Given the costs of hiring full-time employees, more companies are turning to independent contractors to cover part of their staffing needs. But are they opening themselves up to legal danger?
They could be — if they aren’t positive they’re classifying contractors correctly.
The number of contractors hired by small businesses has increased steadily over the past year. Now, about four out of every 100 people hired by small businesses are independent contractors.
Given that increase, experts say the IRS is likely to step up its enforcement to find employees who are misclassified.
Here’s what the IRS looks at to tell the difference between an employee and a contractor:
- Degree of control — With contractors, employers only have a say in the results of their work. Employees, on the other hand, can be told how, when and where to do their jobs.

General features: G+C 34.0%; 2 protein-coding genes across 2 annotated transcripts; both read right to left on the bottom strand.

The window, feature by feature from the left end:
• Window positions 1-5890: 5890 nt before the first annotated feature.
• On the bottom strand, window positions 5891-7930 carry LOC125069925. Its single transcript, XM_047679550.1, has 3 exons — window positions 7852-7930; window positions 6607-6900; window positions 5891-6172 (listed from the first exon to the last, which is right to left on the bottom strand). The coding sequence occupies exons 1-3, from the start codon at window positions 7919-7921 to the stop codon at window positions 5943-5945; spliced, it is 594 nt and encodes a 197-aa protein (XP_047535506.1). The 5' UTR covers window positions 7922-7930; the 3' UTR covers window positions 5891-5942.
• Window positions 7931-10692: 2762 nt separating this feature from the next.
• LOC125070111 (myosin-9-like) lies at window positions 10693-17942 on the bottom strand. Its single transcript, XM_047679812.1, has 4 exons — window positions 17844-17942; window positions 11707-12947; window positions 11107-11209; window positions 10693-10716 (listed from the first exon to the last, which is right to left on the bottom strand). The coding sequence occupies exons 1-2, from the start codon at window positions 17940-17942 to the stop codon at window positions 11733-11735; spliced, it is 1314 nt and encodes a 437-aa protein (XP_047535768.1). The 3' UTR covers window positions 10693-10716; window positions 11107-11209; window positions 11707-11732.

- Types of payment — Generally, contractors are responsible for covering their own expenses and take the risk of making a loss or profit from their work. Also, they’re usually paid a flat rate for the completion of a project. If expenses are covered and wages are paid regularly, you’re likely dealing with an employee.
- Length of time — Contractors are usually expected to work temporarily — for a certain amount of time or for a specified amount of work agreed upon beforehand. Employees are generally hired indefinitely.